VietNamNet Bridge – The level of fluoride residue found in water used for kidney dialysis in Hoa Binh General Hospital, where eight patients died recently, was high enough to cause fatalities, said medical experts.


Health Minister Nguyen Thi Kim Tien visits a kidney patient who was transferred from the Hoa Binh General Hospital to the capital city’s Bach Mai Hospital after the kidney calamity on May 30. 

The fluoride potency in the Hoa Binh machines was strong enough to kill the patients instantly, said Professor Nguyen Gia Binh, head of the Intensive Care Department of the capital city’s Bach Mai Hospital and a member of the panel of health sector experts responsible for determining the cause of the calamity.

Sample analysis results from the Ministry of Public Security’s Criminal Science Institute show that the fluoride level in two kidney dialysis machines at the hospital was roughly 200 times higher than the permissible limit of the Association for the Advancement of Medical Instrumentation (AAMI). The other dialysis machines tested also had higher fluoride levels than permitted.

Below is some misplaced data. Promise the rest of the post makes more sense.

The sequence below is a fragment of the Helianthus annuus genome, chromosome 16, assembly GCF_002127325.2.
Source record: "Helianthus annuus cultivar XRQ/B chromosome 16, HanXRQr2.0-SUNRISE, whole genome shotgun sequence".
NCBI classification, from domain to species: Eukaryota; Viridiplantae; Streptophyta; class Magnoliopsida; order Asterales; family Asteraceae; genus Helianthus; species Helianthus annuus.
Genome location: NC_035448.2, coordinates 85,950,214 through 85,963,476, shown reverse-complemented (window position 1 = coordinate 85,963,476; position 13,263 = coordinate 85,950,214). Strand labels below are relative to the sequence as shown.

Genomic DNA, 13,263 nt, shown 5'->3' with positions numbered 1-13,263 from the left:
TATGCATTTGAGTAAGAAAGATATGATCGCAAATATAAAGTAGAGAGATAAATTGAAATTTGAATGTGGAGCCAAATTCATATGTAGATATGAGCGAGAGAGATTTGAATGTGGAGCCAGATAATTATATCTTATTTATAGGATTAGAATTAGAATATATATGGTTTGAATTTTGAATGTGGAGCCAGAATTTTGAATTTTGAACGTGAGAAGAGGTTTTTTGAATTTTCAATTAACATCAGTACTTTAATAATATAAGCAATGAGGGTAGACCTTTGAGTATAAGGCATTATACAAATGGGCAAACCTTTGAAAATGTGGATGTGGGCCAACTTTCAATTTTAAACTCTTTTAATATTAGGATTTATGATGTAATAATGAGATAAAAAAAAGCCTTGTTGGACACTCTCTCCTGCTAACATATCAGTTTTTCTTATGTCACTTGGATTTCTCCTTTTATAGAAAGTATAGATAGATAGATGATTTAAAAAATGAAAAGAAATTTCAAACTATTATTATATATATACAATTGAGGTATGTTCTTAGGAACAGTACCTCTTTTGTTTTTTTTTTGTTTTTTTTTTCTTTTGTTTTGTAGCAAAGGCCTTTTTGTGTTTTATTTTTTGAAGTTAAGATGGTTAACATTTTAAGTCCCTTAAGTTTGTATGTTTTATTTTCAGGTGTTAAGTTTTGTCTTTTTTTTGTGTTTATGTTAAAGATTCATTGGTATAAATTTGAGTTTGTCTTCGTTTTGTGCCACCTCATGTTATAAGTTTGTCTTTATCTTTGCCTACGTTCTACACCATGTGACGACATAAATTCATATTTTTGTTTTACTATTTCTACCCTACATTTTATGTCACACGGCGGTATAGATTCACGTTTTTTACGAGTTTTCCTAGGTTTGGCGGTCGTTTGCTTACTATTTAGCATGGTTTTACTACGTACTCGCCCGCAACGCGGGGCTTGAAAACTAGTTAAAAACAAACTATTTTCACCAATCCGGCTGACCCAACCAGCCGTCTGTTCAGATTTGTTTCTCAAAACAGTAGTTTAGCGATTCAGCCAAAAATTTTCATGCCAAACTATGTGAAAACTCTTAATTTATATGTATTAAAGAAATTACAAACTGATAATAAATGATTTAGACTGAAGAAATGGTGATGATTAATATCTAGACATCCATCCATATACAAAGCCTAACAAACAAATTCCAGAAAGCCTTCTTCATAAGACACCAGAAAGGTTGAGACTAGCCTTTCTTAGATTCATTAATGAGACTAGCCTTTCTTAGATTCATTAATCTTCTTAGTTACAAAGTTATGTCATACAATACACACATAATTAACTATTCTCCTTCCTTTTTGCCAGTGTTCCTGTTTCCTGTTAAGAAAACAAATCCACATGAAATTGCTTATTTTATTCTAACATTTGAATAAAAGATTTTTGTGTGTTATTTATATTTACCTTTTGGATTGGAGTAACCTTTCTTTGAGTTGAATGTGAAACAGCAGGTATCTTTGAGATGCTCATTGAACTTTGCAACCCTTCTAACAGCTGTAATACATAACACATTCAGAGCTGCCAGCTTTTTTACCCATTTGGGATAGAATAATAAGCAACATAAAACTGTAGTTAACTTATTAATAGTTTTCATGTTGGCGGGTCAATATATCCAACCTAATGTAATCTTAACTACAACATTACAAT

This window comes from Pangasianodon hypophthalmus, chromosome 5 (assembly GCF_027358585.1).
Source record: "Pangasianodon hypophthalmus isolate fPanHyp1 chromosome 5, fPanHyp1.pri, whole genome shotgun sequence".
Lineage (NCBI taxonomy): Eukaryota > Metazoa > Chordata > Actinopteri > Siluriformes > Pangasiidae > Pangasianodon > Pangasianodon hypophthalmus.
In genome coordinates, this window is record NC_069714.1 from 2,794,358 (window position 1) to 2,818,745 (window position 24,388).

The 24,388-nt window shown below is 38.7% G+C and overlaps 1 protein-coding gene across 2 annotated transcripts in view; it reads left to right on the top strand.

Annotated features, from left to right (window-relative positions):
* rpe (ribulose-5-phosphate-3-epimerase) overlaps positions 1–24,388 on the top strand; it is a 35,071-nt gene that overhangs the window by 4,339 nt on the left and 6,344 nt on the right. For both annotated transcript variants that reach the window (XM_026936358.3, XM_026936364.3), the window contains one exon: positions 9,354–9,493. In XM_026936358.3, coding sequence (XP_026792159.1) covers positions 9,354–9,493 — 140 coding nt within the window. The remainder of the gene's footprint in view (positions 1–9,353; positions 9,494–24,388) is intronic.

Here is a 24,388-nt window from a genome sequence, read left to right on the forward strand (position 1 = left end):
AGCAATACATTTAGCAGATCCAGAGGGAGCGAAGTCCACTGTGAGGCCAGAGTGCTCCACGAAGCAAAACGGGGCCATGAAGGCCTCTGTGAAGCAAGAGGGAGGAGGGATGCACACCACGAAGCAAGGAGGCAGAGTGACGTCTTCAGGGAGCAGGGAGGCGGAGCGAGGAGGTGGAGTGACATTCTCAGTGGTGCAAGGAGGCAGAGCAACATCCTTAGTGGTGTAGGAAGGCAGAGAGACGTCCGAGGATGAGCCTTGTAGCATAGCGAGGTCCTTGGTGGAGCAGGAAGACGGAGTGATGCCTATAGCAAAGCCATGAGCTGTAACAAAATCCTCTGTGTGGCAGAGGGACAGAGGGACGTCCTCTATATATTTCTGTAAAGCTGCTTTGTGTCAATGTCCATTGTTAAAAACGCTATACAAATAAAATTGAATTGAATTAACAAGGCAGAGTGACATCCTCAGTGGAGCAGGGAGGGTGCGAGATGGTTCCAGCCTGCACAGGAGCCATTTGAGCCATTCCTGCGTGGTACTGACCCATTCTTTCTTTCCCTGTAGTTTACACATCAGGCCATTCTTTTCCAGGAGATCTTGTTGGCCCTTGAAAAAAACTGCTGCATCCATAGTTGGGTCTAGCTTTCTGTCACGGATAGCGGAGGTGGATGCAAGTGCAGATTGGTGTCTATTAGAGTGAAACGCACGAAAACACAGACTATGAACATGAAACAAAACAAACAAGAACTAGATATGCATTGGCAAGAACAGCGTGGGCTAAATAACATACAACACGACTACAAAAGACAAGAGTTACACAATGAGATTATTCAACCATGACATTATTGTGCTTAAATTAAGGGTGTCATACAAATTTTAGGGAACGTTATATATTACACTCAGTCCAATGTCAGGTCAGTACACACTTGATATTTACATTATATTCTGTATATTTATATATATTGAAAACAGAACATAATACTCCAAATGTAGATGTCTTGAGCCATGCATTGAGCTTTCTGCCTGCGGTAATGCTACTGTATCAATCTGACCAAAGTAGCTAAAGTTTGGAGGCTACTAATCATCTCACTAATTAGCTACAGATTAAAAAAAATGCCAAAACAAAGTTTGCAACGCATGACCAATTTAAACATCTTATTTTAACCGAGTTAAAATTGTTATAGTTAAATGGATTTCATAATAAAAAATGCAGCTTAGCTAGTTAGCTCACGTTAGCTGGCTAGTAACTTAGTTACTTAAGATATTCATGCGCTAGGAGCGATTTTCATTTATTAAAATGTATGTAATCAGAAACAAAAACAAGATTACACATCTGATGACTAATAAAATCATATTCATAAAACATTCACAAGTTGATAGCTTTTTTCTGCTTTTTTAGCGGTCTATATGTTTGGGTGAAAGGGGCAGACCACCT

The high fluoride levels were caused by a failing RO filter system purification process, Bach Mai Hospital experts said.

Investigations revealed that Bui Manh Quoc, director of Tram Anh Water Treatment Co Ltd -- the firm responsible for maintaining the dialysis machines RO filter system--used hydrochloric acid (HCI) and hydrofluoric acid (HF) to purify the system but forgot to clean the machines’ tubes, leaving chemical residues.

Quoc, together with two other suspects, including Doctor Hoang Cong Luong from Hoa Binh Hospital’s Department of Intensive care, were arrested for investigation.

Doctor Luong is under investigated for medical violations after allowing dialysis treatment without receiving the machines’ maintenance report beforehand. 

However, Luong was released on bail yesterday afternoon following calls from the Ministry of Health, the medical community as well as relatives of the ill-fated patients in the case. 

They argue that he would not do harm to society and a detention during investigation is not necessary. 

On May 29, seven out of eighteen patients undergoing kidney dialysis at the Hoa Binh General Hospital displayed symptoms of anaphylactic shock and died soon after. Another patient from the same group died on June 4 after multiple organ failure, raising the death count to eight. 


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